As the research in Accelerate and in the DevOps Handbook shows, high-performing organizations deliver more rapidly, more repeatably, and more reliably. And as an organization scales, it becomes more and more important to get the product development process right. Drawing on the speaker's experiences leading high-performing organizations at Google and eBay, this session discusses the upstream parts of that process, focusing on organization, problem definition, and prioritization. We will discuss forming small, cross-functional teams with clear areas of responsibility. Then we will discuss the importance of clearly defining the problem we are trying to solve as a team. Finally, we will cover focus and prioritization -- how we decide what to do when. You will take away actionable techniques you can apply in your own organization.Check the slides
Throughout engineering history, focused and empowered teams have consistently achieved the near-impossible. Alan Turing, Tommy Flowers, and their teams at Bletchley Park broke Nazi codes, saved their country, and brought down the Third Reich. Kelly Johnson and the Lockheed Skunk Works designed and built the XP-80 in 143 days, and later produced the U-2, the SR-71, and the F-22. Xerox PARC invented Smalltalk, graphical user interfaces, Ethernet, and the laser printer. What can this history teach us? Well, basically everything.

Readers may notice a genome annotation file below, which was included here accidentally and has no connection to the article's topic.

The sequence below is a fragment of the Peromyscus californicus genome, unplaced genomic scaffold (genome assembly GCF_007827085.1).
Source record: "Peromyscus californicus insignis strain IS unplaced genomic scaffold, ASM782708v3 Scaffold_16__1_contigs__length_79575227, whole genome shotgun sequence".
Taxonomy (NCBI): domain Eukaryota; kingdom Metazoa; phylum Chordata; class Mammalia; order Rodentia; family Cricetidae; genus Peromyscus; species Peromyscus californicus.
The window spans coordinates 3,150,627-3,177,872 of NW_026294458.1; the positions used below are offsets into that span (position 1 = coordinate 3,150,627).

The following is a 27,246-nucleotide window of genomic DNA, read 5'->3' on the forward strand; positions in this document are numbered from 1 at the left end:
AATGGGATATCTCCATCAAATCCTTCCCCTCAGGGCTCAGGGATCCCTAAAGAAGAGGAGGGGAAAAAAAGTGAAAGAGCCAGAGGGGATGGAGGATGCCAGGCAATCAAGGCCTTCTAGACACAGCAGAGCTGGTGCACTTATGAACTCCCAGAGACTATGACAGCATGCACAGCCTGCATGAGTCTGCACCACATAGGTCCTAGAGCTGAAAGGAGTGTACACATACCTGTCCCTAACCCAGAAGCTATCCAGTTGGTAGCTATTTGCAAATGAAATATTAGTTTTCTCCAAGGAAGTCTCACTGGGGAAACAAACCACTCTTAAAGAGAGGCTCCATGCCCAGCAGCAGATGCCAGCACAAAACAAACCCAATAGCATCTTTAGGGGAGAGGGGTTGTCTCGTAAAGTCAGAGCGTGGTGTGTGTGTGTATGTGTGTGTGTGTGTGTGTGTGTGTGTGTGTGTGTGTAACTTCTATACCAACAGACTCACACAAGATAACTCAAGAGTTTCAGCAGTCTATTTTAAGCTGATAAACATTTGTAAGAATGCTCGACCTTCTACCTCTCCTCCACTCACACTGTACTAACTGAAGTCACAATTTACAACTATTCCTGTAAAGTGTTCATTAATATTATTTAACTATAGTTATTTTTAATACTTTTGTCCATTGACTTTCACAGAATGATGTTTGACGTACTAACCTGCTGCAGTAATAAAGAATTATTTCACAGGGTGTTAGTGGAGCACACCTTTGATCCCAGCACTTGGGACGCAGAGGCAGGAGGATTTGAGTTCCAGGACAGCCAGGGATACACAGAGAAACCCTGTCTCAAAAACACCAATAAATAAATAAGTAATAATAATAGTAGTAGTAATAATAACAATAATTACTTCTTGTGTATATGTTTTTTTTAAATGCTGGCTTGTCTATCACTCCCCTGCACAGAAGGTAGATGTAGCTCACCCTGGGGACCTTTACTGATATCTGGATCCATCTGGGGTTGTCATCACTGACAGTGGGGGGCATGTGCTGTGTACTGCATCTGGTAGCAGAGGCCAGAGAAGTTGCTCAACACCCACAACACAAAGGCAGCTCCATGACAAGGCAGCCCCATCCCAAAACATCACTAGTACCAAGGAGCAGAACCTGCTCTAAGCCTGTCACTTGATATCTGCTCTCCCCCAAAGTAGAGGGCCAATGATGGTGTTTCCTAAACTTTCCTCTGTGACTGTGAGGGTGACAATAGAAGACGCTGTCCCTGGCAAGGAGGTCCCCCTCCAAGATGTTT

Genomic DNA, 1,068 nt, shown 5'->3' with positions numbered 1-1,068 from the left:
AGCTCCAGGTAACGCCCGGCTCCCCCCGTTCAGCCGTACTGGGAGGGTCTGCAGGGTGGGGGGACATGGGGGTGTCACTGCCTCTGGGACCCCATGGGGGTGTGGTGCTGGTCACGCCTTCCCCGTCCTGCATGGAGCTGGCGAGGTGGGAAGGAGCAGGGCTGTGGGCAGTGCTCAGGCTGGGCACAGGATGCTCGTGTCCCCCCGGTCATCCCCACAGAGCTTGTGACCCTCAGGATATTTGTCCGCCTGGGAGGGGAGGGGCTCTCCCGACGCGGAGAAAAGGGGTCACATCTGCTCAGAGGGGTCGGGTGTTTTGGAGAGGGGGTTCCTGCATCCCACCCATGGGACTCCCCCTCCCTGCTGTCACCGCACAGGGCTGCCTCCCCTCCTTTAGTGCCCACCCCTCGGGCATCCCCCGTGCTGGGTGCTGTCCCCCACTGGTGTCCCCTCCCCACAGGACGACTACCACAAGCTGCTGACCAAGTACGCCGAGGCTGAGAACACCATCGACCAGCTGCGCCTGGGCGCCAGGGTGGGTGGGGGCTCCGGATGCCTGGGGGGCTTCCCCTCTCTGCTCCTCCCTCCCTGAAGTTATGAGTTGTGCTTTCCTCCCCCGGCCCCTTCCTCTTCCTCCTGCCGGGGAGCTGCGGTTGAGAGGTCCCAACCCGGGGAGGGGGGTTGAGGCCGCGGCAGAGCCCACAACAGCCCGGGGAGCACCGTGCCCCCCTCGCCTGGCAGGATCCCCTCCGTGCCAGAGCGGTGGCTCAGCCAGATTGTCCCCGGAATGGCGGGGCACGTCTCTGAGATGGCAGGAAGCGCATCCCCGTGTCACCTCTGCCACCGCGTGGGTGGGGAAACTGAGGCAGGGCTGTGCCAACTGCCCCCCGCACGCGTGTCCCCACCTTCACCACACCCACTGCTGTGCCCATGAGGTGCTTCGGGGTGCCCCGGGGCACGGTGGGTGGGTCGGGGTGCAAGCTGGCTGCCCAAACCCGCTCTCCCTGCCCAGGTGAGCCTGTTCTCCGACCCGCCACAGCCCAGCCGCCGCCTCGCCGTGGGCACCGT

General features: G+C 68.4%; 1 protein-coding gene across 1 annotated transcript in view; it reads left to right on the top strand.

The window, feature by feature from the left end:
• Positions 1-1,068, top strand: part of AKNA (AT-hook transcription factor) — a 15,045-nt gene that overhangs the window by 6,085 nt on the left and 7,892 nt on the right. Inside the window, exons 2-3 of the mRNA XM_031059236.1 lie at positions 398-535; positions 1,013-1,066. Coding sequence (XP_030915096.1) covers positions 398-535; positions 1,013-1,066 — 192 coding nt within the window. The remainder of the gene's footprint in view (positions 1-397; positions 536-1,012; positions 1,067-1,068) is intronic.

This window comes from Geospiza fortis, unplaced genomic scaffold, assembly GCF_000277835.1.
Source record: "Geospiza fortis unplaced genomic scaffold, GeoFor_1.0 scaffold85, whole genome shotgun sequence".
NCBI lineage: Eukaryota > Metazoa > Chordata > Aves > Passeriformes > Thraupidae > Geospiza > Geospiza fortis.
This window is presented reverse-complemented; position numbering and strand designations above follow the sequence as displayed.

Effective teams have a purpose - a clearly defined problem which the entire team focuses on and owns end-to-end. Effective teams have an organizational culture that prioritizes collaboration and learning. And most importantly, effective teams are made up of people from diverse backgrounds and experiences.
If this sounds a lot like DevOps, or true little-a agile, that's no coincidence. But too few organizations actually practice these three-quarter-century-old ideas despite the overwhelming evidence that they work. So let's relearn those history lessons.
Randy is a 30-year veteran of Silicon Valley, and has worked as a senior technology leader and executive at various companies including eBay, Google, and Stitch Fix. Randy is currently VP Engineering at WeWork in San Francisco. He enjoys building empowered teams and large-scale infrastructure, and is particularly passionate about the nexus of culture, technology, and organization.